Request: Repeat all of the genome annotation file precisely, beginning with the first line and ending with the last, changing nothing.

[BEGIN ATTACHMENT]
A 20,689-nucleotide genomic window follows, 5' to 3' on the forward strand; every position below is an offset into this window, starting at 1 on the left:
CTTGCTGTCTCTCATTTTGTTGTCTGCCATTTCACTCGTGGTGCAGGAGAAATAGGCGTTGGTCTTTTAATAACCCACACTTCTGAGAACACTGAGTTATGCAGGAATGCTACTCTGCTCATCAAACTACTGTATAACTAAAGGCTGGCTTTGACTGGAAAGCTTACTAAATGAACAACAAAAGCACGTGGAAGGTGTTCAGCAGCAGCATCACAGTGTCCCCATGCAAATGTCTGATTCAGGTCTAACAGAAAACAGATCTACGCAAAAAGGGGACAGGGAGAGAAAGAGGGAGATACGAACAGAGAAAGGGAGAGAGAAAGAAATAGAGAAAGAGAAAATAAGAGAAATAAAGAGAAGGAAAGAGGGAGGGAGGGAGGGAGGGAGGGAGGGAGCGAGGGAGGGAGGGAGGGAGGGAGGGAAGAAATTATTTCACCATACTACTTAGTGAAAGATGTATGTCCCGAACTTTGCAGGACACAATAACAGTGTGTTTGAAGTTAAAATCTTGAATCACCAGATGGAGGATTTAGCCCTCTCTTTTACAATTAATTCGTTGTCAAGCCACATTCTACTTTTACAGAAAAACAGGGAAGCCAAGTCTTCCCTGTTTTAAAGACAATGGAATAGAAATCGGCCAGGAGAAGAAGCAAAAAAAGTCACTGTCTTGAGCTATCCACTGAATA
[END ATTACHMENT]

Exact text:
A 20,689-nucleotide genomic window follows, 5' to 3' on the forward strand; every position below is an offset into this window, starting at 1 on the left:
CTTGCTGTCTCTCATTTTGTTGTCTGCCATTTCACTCGTGGTGCAGGAGAAATAGGCGTTGGTCTTTTAATAACCCACACTTCTGAGAACACTGAGTTATGCAGGAATGCTACTCTGCTCATCAAACTACTGTATAACTAAAGGCTGGCTTTGACTGGAAAGCTTACTAAATGAACAACAAAAGCACGTGGAAGGTGTTCAGCAGCAGCATCACAGTGTCCCCATGCAAATGTCTGATTCAGGTCTAACAGAAAACAGATCTACGCAAAAAGGGGACAGGGAGAGAAAGAGGGAGATACGAACAGAGAAAGGGAGAGAGAAAGAAATAGAGAAAGAGAAAATAAGAGAAATAAAGAGAAGGAAAGAGGGAGGGAGGGAGGGAGGGAGGGAGGGAGCGAGGGAGGGAGGGAGGGAGGGAGGGAAGAAATTATTTCACCATACTACTTAGTGAAAGATGTATGTCCCGAACTTTGCAGGACACAATAACAGTGTGTTTGAAGTTAAAATCTTGAATCACCAGATGGAGGATTTAGCCCTCTCTTTTACAATTAATTCGTTGTCAAGCCACATTCTACTTTTACAGAAAAACAGGGAAGCCAAGTCTTCCCTGTTTTAAAGACAATGGAATAGAAATCGGCCAGGAGAAGAAGCAAAAAAAGTCACTGTCTTGAGCTATCCACTGAATA